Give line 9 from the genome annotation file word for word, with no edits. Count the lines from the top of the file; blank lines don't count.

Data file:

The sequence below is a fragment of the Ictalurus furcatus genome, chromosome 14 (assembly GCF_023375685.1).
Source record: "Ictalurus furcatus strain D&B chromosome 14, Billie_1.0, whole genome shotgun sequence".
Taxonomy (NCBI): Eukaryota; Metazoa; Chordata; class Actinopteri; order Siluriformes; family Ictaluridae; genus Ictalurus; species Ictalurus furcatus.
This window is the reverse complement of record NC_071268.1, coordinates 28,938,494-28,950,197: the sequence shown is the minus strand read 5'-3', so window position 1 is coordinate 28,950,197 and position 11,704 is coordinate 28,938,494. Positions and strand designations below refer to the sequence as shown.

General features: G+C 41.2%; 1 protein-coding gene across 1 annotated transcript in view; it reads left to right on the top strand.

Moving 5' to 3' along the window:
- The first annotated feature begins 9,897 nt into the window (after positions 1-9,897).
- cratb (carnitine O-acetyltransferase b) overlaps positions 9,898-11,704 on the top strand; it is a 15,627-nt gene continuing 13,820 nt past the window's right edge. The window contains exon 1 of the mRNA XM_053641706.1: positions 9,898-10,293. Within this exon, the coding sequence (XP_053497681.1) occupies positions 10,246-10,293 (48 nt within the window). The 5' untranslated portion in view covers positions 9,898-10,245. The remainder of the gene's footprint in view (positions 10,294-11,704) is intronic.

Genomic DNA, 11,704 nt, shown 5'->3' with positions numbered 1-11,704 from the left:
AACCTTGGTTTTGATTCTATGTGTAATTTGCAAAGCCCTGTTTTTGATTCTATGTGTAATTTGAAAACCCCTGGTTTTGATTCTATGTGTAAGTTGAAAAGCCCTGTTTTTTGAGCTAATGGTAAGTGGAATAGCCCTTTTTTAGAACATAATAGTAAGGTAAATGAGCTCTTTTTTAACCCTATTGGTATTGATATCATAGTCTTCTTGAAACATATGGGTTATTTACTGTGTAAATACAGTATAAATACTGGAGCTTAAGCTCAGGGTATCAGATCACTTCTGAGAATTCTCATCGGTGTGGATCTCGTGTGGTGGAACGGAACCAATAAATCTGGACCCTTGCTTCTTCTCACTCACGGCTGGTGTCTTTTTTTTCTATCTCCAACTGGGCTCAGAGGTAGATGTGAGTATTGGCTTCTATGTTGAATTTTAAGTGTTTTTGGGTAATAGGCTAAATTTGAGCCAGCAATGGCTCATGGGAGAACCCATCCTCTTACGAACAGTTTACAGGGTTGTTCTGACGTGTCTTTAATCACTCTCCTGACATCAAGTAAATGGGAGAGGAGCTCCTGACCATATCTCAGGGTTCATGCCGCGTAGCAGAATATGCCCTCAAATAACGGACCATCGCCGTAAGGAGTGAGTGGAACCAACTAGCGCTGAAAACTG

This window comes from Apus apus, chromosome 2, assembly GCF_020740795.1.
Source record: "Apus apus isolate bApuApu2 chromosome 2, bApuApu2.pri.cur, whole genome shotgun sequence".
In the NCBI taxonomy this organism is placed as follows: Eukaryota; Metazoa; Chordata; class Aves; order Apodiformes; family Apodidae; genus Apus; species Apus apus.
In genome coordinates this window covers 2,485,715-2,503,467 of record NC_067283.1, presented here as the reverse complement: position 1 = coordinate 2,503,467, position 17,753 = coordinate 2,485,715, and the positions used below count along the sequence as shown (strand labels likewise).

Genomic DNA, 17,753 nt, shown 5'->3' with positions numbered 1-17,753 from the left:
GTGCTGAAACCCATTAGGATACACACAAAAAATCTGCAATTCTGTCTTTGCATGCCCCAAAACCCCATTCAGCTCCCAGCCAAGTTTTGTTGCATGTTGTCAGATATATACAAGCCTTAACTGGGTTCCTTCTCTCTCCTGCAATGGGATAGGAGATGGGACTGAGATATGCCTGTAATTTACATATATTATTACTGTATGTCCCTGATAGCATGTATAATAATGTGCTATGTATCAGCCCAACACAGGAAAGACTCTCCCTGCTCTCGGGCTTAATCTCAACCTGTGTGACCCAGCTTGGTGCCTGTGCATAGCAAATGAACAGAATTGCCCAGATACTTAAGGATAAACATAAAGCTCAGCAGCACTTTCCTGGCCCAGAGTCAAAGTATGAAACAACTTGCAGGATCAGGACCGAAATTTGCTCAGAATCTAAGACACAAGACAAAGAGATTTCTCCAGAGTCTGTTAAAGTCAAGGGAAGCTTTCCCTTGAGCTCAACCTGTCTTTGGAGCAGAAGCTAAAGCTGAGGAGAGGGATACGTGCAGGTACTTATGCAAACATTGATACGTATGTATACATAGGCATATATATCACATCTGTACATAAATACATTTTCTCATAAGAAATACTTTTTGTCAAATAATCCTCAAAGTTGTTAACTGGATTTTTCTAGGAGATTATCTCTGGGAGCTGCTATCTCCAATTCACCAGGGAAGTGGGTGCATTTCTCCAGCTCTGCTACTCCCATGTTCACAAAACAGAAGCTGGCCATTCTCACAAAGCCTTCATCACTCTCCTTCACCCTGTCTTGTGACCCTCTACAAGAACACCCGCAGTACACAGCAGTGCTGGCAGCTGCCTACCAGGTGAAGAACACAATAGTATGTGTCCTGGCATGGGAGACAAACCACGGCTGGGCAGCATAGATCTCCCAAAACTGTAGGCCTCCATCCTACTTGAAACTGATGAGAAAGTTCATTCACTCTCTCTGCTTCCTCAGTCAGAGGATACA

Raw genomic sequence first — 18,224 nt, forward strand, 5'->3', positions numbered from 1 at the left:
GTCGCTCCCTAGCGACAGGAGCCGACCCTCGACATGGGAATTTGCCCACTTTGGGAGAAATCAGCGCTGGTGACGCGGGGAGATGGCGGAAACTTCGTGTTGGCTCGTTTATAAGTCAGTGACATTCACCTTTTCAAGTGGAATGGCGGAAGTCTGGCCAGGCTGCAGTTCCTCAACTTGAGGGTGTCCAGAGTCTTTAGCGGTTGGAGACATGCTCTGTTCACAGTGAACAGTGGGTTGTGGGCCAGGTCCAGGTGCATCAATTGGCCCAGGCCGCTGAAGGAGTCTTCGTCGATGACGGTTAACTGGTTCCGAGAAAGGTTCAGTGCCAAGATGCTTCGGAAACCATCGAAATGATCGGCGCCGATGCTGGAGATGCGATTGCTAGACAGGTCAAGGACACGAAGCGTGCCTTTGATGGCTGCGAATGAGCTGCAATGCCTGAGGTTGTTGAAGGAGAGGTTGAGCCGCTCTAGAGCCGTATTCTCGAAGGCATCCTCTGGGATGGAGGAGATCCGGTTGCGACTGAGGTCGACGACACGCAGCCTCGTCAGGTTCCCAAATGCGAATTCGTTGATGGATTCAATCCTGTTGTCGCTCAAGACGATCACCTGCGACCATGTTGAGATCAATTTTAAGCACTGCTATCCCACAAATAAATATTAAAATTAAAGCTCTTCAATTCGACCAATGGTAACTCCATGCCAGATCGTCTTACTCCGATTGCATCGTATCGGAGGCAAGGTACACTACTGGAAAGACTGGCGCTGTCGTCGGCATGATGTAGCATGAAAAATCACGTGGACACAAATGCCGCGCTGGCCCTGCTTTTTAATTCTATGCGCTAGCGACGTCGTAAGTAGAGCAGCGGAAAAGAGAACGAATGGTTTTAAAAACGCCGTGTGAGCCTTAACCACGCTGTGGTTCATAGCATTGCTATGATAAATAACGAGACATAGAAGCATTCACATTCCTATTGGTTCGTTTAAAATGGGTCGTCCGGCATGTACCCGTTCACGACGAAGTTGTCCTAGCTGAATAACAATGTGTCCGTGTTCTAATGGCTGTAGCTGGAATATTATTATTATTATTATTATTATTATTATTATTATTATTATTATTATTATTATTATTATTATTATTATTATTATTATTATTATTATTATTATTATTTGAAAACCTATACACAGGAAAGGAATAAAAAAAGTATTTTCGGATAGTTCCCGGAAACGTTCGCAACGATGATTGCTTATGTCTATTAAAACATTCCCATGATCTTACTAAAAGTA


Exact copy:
Genomic DNA, 11,704 nt, shown 5'->3' with positions numbered 1-11,704 from the left: